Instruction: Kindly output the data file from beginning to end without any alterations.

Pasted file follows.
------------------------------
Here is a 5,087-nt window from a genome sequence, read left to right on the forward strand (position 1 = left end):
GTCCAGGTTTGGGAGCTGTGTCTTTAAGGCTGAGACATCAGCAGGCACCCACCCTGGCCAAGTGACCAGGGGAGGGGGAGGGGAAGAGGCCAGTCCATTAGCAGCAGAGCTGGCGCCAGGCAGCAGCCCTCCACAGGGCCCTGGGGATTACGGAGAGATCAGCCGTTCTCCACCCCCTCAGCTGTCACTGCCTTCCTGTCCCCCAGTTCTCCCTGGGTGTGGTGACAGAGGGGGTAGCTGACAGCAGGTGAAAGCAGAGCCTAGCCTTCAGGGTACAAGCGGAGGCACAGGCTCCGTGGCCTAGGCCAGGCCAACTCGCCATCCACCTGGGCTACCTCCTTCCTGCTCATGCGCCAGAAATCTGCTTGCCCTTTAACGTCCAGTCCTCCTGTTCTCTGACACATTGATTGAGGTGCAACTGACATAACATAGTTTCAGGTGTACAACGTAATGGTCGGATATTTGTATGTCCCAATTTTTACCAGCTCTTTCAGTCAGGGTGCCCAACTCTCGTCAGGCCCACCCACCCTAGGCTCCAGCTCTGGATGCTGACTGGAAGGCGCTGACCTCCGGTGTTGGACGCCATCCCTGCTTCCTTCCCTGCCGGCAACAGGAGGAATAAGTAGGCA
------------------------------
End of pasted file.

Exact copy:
Here is a 5,087-nt window from a genome sequence, read left to right on the forward strand (position 1 = left end):
GTCCAGGTTTGGGAGCTGTGTCTTTAAGGCTGAGACATCAGCAGGCACCCACCCTGGCCAAGTGACCAGGGGAGGGGGAGGGGAAGAGGCCAGTCCATTAGCAGCAGAGCTGGCGCCAGGCAGCAGCCCTCCACAGGGCCCTGGGGATTACGGAGAGATCAGCCGTTCTCCACCCCCTCAGCTGTCACTGCCTTCCTGTCCCCCAGTTCTCCCTGGGTGTGGTGACAGAGGGGGTAGCTGACAGCAGGTGAAAGCAGAGCCTAGCCTTCAGGGTACAAGCGGAGGCACAGGCTCCGTGGCCTAGGCCAGGCCAACTCGCCATCCACCTGGGCTACCTCCTTCCTGCTCATGCGCCAGAAATCTGCTTGCCCTTTAACGTCCAGTCCTCCTGTTCTCTGACACATTGATTGAGGTGCAACTGACATAACATAGTTTCAGGTGTACAACGTAATGGTCGGATATTTGTATGTCCCAATTTTTACCAGCTCTTTCAGTCAGGGTGCCCAACTCTCGTCAGGCCCACCCACCCTAGGCTCCAGCTCTGGATGCTGACTGGAAGGCGCTGACCTCCGGTGTTGGACGCCATCCCTGCTTCCTTCCCTGCCGGCAACAGGAGGAATAAGTAGGCA